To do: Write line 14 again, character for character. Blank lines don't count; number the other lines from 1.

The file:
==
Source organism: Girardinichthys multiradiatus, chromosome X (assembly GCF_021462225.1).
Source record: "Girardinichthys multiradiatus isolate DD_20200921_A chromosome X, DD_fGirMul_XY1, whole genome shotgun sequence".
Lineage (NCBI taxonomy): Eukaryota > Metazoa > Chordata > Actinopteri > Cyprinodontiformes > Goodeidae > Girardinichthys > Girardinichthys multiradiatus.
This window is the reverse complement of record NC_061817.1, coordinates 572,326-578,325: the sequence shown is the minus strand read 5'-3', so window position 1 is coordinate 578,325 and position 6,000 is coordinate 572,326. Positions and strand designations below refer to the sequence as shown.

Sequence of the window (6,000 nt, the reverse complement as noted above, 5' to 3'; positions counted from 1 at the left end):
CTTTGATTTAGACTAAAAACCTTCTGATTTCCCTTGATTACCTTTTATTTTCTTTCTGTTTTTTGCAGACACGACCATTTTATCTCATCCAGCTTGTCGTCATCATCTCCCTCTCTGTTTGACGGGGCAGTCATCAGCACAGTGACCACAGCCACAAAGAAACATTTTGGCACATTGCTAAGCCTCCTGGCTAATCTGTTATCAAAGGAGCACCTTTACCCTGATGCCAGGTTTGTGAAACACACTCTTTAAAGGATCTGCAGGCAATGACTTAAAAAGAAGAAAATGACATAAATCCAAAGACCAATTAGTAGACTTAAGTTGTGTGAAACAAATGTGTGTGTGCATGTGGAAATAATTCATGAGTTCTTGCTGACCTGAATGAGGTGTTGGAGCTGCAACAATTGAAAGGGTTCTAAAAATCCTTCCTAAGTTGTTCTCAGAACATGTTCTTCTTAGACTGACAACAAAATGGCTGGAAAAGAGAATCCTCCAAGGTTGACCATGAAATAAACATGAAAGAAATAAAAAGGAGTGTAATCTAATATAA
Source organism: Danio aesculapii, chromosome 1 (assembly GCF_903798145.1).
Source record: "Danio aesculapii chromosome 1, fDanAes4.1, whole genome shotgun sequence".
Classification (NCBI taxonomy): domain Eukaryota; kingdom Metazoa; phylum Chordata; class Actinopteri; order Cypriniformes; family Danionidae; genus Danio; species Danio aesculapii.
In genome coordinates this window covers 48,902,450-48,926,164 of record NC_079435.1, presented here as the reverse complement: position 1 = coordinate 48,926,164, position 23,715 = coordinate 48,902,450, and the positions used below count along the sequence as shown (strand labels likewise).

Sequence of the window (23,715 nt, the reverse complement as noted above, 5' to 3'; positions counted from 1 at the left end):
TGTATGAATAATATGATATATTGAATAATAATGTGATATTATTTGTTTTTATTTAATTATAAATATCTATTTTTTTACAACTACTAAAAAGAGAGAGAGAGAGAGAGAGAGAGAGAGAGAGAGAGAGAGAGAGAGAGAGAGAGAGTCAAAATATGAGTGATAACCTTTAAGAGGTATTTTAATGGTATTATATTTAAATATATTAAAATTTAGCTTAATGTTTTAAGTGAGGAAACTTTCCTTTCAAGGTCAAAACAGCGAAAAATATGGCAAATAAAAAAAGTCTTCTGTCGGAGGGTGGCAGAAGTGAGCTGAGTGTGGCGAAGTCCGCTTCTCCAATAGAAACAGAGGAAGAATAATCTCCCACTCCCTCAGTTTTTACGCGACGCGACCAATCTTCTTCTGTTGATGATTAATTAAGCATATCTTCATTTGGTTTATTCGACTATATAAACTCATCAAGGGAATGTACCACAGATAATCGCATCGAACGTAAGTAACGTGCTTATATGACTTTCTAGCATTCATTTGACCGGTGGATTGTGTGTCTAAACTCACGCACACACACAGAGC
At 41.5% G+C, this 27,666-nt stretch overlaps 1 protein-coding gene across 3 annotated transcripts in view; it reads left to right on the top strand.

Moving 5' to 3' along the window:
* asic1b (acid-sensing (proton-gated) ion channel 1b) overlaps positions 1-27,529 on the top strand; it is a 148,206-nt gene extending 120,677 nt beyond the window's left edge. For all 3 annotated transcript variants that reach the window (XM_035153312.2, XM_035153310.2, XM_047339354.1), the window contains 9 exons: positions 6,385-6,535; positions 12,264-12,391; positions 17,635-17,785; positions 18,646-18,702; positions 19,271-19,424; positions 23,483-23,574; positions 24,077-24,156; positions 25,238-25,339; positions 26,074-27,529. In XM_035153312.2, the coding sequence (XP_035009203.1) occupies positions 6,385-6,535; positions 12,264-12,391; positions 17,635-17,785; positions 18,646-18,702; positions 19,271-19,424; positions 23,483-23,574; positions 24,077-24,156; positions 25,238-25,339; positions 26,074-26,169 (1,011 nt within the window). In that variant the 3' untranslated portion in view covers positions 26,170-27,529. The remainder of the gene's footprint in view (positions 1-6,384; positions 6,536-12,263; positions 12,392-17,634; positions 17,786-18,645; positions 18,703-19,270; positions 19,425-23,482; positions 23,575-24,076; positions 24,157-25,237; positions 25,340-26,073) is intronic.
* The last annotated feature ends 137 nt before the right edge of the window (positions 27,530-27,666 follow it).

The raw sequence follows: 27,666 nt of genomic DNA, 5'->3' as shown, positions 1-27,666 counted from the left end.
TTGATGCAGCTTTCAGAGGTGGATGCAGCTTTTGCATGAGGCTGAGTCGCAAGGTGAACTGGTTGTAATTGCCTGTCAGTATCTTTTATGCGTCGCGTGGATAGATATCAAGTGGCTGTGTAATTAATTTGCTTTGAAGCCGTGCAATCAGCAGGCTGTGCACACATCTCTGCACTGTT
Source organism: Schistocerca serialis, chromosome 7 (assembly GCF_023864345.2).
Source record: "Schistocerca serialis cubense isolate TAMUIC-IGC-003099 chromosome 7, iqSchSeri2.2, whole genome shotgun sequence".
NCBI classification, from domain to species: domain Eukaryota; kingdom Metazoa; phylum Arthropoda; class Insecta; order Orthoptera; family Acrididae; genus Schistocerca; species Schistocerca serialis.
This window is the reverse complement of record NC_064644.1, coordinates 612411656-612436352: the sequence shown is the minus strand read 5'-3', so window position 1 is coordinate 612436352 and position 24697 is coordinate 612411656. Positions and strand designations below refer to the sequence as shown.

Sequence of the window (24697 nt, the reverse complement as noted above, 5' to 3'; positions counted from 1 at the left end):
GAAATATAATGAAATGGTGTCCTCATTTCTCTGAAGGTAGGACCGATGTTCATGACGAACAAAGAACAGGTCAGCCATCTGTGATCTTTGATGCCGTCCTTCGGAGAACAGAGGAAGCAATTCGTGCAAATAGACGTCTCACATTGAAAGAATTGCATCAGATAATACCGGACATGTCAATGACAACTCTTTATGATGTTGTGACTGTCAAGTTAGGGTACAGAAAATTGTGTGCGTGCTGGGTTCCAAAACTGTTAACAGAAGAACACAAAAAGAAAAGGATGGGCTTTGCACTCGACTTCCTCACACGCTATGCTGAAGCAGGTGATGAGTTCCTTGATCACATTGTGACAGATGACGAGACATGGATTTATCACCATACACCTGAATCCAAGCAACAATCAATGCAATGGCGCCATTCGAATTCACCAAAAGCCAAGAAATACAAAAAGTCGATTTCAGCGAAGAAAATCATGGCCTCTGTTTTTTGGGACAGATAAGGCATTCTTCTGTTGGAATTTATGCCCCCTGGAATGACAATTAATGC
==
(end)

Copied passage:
Moving 5' to 3' along the window: